Will and Estate Planning Guide: Everything You Need to Know
Figure out what is the best trust to choose in estate planning, seek the legal advice of an estate planning attorney. Only after reviewing your particular situation, a lawyer will be able to help you.
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Will and Estate Planning Guide: Everything You Need to Know

Published February 9, 2018 |Posted in Estate Planning Attorney

Will and Estate Planning Guide: Everything You Need to Know

You’ve probably thought about what would happen to your family and loved ones if you were to pass away at least once if your life. Even if there’s nothing wrong with your health, it’s not uncommon for humans to mull over the consequences of their death.

One thing that comes to mind is how your family would handle the fact that you’re gone. Chances are, if something happened to you, they would be traumatized and in emotional distress.

But it can be much worse if you don’t take the necessary measures to reduce the legal stress and financial burden on your loved ones. That’s where will and estate planning come in handy: it’s the best way to ensure that your assets are distributed according to your wishes after you’re gone.

Even if it seems as if your family members are on good terms with one another, a plethora of legal problems may arise after your death when there is no estate plan.

Today, our Wesley Chapel estate planning attorney at DHW LAW, P.A. will help you figure out how to do estate planning to put you in control of your assets and prevent your family members from getting caught in a tough legal battle over your assets and debts after you’re gone.

Will and estate planning guide: how to do it?

In most cases, it’s advised to seek professional assistance to make sure that your will and estate planning are valid and will take effect immediately after your death. Under Florida laws, only written wills are recognized, while handwritten and oral wills are not.

Depending on the circumstances of you a case, you may be advised to have a will, durable power of attorney or other documents in order to settle your estate.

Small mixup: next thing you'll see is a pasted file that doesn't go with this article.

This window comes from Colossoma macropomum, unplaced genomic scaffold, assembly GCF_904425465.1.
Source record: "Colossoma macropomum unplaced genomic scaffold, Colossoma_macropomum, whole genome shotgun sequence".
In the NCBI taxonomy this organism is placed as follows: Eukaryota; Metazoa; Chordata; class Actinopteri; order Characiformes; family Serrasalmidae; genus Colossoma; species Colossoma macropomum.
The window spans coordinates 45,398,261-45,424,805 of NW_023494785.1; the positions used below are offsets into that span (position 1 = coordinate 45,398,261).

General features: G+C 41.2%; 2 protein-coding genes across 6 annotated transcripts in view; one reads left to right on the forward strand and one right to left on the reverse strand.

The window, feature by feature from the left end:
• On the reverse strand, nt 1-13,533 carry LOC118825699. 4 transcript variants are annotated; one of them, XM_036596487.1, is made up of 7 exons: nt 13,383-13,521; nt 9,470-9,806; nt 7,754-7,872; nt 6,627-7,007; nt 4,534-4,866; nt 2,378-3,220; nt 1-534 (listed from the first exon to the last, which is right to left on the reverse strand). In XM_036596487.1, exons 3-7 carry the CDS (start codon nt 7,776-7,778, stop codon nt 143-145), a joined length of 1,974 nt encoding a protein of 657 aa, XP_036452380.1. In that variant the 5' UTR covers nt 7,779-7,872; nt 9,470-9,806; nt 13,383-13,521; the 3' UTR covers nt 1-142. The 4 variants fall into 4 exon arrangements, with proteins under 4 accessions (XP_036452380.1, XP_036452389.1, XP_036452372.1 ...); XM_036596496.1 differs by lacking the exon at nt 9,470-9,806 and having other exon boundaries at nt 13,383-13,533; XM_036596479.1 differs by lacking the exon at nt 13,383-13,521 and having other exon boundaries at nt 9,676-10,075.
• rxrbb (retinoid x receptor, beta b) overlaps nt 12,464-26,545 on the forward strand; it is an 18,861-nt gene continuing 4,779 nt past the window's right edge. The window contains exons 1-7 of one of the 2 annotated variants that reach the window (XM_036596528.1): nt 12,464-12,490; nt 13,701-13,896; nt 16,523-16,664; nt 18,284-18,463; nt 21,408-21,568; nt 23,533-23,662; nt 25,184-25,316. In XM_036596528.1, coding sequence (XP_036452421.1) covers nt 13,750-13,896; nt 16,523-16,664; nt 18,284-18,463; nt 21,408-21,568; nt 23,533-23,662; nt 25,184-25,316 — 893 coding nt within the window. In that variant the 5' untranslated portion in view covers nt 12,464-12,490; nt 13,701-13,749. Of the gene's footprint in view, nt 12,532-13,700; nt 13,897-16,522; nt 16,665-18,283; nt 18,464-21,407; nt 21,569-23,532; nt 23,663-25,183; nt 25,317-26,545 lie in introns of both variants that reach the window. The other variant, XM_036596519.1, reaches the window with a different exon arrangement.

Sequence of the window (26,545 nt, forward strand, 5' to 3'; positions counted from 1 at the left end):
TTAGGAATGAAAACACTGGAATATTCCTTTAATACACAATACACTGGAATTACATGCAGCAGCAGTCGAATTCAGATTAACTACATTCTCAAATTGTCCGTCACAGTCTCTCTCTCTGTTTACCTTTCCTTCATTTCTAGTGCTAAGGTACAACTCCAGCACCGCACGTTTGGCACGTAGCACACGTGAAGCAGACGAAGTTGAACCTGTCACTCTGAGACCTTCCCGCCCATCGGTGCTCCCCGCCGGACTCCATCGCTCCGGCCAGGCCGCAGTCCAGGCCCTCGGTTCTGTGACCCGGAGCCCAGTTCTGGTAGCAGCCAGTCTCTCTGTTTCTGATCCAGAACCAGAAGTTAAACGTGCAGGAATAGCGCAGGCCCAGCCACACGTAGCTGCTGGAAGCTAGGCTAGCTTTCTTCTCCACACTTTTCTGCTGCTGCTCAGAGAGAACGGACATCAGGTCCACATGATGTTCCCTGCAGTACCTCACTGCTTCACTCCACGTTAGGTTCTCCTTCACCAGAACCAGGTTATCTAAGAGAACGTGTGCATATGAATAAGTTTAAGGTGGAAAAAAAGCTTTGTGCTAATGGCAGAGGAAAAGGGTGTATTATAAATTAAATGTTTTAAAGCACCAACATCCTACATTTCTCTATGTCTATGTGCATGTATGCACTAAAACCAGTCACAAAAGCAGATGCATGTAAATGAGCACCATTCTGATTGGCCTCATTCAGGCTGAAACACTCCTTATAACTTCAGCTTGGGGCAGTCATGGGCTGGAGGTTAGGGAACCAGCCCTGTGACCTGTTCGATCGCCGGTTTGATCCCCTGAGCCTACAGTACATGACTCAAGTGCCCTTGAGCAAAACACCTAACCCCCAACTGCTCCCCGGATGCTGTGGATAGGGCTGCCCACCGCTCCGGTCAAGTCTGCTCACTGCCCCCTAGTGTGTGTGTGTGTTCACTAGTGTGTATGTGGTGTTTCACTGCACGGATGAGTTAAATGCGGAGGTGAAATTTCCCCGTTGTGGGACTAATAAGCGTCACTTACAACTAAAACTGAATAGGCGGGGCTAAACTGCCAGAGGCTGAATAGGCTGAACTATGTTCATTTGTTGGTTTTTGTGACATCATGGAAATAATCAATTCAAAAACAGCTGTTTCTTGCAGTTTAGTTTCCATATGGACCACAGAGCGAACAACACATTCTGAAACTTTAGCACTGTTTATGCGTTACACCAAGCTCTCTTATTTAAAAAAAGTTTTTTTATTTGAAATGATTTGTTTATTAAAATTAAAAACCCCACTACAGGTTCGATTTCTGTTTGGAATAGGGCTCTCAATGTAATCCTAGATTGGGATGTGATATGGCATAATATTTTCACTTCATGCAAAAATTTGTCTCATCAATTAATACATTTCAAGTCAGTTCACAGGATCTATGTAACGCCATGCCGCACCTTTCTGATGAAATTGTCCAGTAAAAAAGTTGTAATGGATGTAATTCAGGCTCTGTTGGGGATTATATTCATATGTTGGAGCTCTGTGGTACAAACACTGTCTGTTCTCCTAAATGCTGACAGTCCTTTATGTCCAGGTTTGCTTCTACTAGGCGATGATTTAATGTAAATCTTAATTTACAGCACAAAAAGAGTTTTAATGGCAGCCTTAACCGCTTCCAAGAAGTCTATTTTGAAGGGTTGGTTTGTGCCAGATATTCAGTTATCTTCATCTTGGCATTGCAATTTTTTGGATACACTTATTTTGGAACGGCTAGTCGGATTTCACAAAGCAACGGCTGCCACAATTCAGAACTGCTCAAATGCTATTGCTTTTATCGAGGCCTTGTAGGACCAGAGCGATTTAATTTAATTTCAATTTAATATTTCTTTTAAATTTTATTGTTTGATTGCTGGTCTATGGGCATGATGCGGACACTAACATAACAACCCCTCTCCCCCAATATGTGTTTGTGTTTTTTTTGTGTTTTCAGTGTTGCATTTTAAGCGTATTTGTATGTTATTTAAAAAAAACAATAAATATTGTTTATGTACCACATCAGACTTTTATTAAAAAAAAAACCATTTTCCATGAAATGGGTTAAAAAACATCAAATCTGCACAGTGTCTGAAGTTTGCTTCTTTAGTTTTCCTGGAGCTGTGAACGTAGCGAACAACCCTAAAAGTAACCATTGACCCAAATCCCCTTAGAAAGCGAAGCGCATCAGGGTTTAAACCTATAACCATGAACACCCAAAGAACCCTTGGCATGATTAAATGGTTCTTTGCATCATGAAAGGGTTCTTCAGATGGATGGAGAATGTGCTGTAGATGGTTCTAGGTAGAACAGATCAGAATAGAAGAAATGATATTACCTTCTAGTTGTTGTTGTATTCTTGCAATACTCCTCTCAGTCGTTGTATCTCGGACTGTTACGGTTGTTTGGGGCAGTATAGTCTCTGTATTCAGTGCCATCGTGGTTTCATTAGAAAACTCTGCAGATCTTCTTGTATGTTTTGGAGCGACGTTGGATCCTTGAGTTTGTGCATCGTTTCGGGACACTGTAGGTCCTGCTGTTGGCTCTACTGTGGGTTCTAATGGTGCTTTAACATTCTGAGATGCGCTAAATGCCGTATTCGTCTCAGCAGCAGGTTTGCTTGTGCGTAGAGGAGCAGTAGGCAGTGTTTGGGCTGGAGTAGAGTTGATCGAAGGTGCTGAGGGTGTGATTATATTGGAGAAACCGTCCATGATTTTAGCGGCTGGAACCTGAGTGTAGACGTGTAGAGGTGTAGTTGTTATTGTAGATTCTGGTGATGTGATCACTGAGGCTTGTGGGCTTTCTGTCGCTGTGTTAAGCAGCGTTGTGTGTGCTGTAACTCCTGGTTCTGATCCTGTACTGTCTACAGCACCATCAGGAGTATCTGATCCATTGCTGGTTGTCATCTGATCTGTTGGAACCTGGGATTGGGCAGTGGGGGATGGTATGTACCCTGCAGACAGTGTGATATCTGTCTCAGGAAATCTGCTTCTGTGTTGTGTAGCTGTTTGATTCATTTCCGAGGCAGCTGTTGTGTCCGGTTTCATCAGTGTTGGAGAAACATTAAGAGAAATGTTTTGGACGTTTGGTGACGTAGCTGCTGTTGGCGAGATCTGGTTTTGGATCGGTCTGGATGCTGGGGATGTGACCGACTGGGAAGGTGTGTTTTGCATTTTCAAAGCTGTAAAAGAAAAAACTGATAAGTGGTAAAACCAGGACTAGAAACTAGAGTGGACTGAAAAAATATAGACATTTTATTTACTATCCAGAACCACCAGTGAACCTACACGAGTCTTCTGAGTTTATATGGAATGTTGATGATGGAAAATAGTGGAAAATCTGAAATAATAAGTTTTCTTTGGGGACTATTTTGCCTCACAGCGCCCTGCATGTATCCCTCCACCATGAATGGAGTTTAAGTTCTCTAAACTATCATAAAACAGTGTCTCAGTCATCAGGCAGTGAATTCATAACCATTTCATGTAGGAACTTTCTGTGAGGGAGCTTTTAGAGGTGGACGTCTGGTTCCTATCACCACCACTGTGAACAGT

If you have minor children or care for individuals that cannot make decisions for themselves, you can name a guardian in your will in order to prevent your children or individuals under your care from getting into the wrong hands.

Even if you don’t have vast assets, it’s essential to estimate the full value of your estate. In order to calculate all of your possessions, you will have to add up the value of all your positive balance items (check, saving accounts, home, vehicle, stocks, bonds, etc.) and subtract the total value of all negative balance (mortgage, loans, debts, etc.).

Including trusts in your estate plan is also important, since you want to make sure that the after-death management of your assets and distribution of funds is carried out according to your wishes and only to the beneficiaries that were chosen by you.

In order to figure out what is the best trust to choose in estate planning, seek the legal advice of an estate planning attorney. Only after reviewing your particular situation, a lawyer will be able to help you get started with will and estate planning.

Are estate planning fees tax deductible?

This is a commonly asked question we hear here at DHW LAW, P.A. In estate planning, fees are deductible only when they are related to the production or collection of income; management or maintenance of property; determination, collection or refund of any tax.

In order to find out which estate fees are tax deductible in your particular case, contact an estate planning lawyer in Wesley Chapel. Get a free consultation by calling DHW LAW, P.A. at 813-962-3176 or fill out this contact form.

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